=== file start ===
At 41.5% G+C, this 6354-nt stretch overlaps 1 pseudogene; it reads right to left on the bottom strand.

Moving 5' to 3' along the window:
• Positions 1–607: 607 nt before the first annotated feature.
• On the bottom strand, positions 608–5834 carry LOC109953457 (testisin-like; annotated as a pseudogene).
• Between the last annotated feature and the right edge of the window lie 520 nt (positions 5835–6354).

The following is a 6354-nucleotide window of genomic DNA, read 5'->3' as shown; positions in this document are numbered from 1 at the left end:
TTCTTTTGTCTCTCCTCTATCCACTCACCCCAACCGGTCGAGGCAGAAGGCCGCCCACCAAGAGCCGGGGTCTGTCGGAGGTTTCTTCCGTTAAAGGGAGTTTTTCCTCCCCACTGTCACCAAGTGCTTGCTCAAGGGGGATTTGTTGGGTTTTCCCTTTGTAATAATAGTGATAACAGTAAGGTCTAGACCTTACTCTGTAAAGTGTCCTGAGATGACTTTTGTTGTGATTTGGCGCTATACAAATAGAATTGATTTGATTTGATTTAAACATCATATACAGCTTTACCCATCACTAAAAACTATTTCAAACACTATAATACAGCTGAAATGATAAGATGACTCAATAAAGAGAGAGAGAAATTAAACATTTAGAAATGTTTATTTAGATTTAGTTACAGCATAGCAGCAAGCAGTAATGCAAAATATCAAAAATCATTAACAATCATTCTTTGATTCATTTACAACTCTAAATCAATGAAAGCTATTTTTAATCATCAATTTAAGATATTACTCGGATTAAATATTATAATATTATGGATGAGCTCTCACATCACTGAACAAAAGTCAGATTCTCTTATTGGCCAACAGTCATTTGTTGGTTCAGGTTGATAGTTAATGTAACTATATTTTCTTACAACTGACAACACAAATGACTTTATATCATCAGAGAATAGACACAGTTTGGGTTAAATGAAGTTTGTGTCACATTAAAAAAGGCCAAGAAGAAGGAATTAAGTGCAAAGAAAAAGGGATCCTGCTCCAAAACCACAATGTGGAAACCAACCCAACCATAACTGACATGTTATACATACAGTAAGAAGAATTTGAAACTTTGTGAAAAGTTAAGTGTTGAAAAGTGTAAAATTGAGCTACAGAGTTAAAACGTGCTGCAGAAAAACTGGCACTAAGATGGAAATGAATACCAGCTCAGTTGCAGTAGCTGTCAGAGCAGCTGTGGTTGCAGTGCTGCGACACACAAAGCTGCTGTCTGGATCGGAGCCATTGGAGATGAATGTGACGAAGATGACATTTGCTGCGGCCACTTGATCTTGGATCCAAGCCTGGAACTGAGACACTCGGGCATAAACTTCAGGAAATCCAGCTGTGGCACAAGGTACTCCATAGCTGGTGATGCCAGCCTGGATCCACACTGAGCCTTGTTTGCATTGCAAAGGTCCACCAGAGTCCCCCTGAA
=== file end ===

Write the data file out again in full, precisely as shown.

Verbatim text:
At 41.5% G+C, this 6354-nt stretch overlaps 1 pseudogene; it reads right to left on the bottom strand.

Moving 5' to 3' along the window:
• Positions 1–607: 607 nt before the first annotated feature.
• On the bottom strand, positions 608–5834 carry LOC109953457 (testisin-like; annotated as a pseudogene).
• Between the last annotated feature and the right edge of the window lie 520 nt (positions 5835–6354).

The following is a 6354-nucleotide window of genomic DNA, read 5'->3' as shown; positions in this document are numbered from 1 at the left end:
TTCTTTTGTCTCTCCTCTATCCACTCACCCCAACCGGTCGAGGCAGAAGGCCGCCCACCAAGAGCCGGGGTCTGTCGGAGGTTTCTTCCGTTAAAGGGAGTTTTTCCTCCCCACTGTCACCAAGTGCTTGCTCAAGGGGGATTTGTTGGGTTTTCCCTTTGTAATAATAGTGATAACAGTAAGGTCTAGACCTTACTCTGTAAAGTGTCCTGAGATGACTTTTGTTGTGATTTGGCGCTATACAAATAGAATTGATTTGATTTGATTTAAACATCATATACAGCTTTACCCATCACTAAAAACTATTTCAAACACTATAATACAGCTGAAATGATAAGATGACTCAATAAAGAGAGAGAGAAATTAAACATTTAGAAATGTTTATTTAGATTTAGTTACAGCATAGCAGCAAGCAGTAATGCAAAATATCAAAAATCATTAACAATCATTCTTTGATTCATTTACAACTCTAAATCAATGAAAGCTATTTTTAATCATCAATTTAAGATATTACTCGGATTAAATATTATAATATTATGGATGAGCTCTCACATCACTGAACAAAAGTCAGATTCTCTTATTGGCCAACAGTCATTTGTTGGTTCAGGTTGATAGTTAATGTAACTATATTTTCTTACAACTGACAACACAAATGACTTTATATCATCAGAGAATAGACACAGTTTGGGTTAAATGAAGTTTGTGTCACATTAAAAAAGGCCAAGAAGAAGGAATTAAGTGCAAAGAAAAAGGGATCCTGCTCCAAAACCACAATGTGGAAACCAACCCAACCATAACTGACATGTTATACATACAGTAAGAAGAATTTGAAACTTTGTGAAAAGTTAAGTGTTGAAAAGTGTAAAATTGAGCTACAGAGTTAAAACGTGCTGCAGAAAAACTGGCACTAAGATGGAAATGAATACCAGCTCAGTTGCAGTAGCTGTCAGAGCAGCTGTGGTTGCAGTGCTGCGACACACAAAGCTGCTGTCTGGATCGGAGCCATTGGAGATGAATGTGACGAAGATGACATTTGCTGCGGCCACTTGATCTTGGATCCAAGCCTGGAACTGAGACACTCGGGCATAAACTTCAGGAAATCCAGCTGTGGCACAAGGTACTCCATAGCTGGTGATGCCAGCCTGGATCCACACTGAGCCTTGTTTGCATTGCAAAGGTCCACCAGAGTCCCCCTGAA